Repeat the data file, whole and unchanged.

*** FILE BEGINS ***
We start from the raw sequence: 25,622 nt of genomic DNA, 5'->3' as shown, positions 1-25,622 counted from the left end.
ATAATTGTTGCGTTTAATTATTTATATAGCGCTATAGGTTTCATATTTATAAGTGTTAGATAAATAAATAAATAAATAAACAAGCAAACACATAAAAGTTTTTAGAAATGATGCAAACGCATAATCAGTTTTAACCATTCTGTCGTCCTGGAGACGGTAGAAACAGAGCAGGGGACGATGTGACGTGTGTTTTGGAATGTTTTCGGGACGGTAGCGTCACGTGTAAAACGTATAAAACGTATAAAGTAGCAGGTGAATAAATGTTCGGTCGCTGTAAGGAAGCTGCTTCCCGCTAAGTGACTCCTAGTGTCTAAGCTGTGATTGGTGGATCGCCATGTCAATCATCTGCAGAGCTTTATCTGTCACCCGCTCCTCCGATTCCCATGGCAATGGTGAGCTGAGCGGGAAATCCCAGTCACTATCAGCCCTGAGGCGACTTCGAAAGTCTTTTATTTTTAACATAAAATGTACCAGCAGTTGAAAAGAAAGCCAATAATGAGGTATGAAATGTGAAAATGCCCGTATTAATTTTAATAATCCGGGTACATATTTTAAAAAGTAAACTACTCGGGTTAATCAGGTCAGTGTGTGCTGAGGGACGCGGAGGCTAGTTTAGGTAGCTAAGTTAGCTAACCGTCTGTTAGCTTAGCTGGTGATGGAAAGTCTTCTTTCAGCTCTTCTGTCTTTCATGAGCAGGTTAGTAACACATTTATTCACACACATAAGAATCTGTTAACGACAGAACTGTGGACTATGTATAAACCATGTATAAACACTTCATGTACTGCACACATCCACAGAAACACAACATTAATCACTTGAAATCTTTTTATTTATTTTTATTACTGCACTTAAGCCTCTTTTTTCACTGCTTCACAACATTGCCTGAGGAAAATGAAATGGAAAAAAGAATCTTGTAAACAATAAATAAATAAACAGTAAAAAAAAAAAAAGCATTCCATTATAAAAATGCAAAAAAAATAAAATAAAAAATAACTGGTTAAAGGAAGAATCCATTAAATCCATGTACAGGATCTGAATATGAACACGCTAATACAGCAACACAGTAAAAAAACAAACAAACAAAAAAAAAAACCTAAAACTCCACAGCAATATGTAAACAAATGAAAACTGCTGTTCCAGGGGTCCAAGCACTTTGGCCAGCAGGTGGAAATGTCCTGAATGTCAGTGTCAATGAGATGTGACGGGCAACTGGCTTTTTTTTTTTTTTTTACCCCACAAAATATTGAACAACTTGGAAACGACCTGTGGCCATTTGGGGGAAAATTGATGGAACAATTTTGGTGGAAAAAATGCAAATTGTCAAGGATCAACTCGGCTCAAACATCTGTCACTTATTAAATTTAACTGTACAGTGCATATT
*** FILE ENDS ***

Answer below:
We start from the raw sequence: 25,622 nt of genomic DNA, 5'->3' as shown, positions 1-25,622 counted from the left end.
ATAATTGTTGCGTTTAATTATTTATATAGCGCTATAGGTTTCATATTTATAAGTGTTAGATAAATAAATAAATAAATAAACAAGCAAACACATAAAAGTTTTTAGAAATGATGCAAACGCATAATCAGTTTTAACCATTCTGTCGTCCTGGAGACGGTAGAAACAGAGCAGGGGACGATGTGACGTGTGTTTTGGAATGTTTTCGGGACGGTAGCGTCACGTGTAAAACGTATAAAACGTATAAAGTAGCAGGTGAATAAATGTTCGGTCGCTGTAAGGAAGCTGCTTCCCGCTAAGTGACTCCTAGTGTCTAAGCTGTGATTGGTGGATCGCCATGTCAATCATCTGCAGAGCTTTATCTGTCACCCGCTCCTCCGATTCCCATGGCAATGGTGAGCTGAGCGGGAAATCCCAGTCACTATCAGCCCTGAGGCGACTTCGAAAGTCTTTTATTTTTAACATAAAATGTACCAGCAGTTGAAAAGAAAGCCAATAATGAGGTATGAAATGTGAAAATGCCCGTATTAATTTTAATAATCCGGGTACATATTTTAAAAAGTAAACTACTCGGGTTAATCAGGTCAGTGTGTGCTGAGGGACGCGGAGGCTAGTTTAGGTAGCTAAGTTAGCTAACCGTCTGTTAGCTTAGCTGGTGATGGAAAGTCTTCTTTCAGCTCTTCTGTCTTTCATGAGCAGGTTAGTAACACATTTATTCACACACATAAGAATCTGTTAACGACAGAACTGTGGACTATGTATAAACCATGTATAAACACTTCATGTACTGCACACATCCACAGAAACACAACATTAATCACTTGAAATCTTTTTATTTATTTTTATTACTGCACTTAAGCCTCTTTTTTCACTGCTTCACAACATTGCCTGAGGAAAATGAAATGGAAAAAAGAATCTTGTAAACAATAAATAAATAAACAGTAAAAAAAAAAAAAGCATTCCATTATAAAAATGCAAAAAAAATAAAATAAAAAATAACTGGTTAAAGGAAGAATCCATTAAATCCATGTACAGGATCTGAATATGAACACGCTAATACAGCAACACAGTAAAAAAACAAACAAACAAAAAAAAAAACCTAAAACTCCACAGCAATATGTAAACAAATGAAAACTGCTGTTCCAGGGGTCCAAGCACTTTGGCCAGCAGGTGGAAATGTCCTGAATGTCAGTGTCAATGAGATGTGACGGGCAACTGGCTTTTTTTTTTTTTTTTACCCCACAAAATATTGAACAACTTGGAAACGACCTGTGGCCATTTGGGGGAAAATTGATGGAACAATTTTGGTGGAAAAAATGCAAATTGTCAAGGATCAACTCGGCTCAAACATCTGTCACTTATTAAATTTAACTGTACAGTGCATATT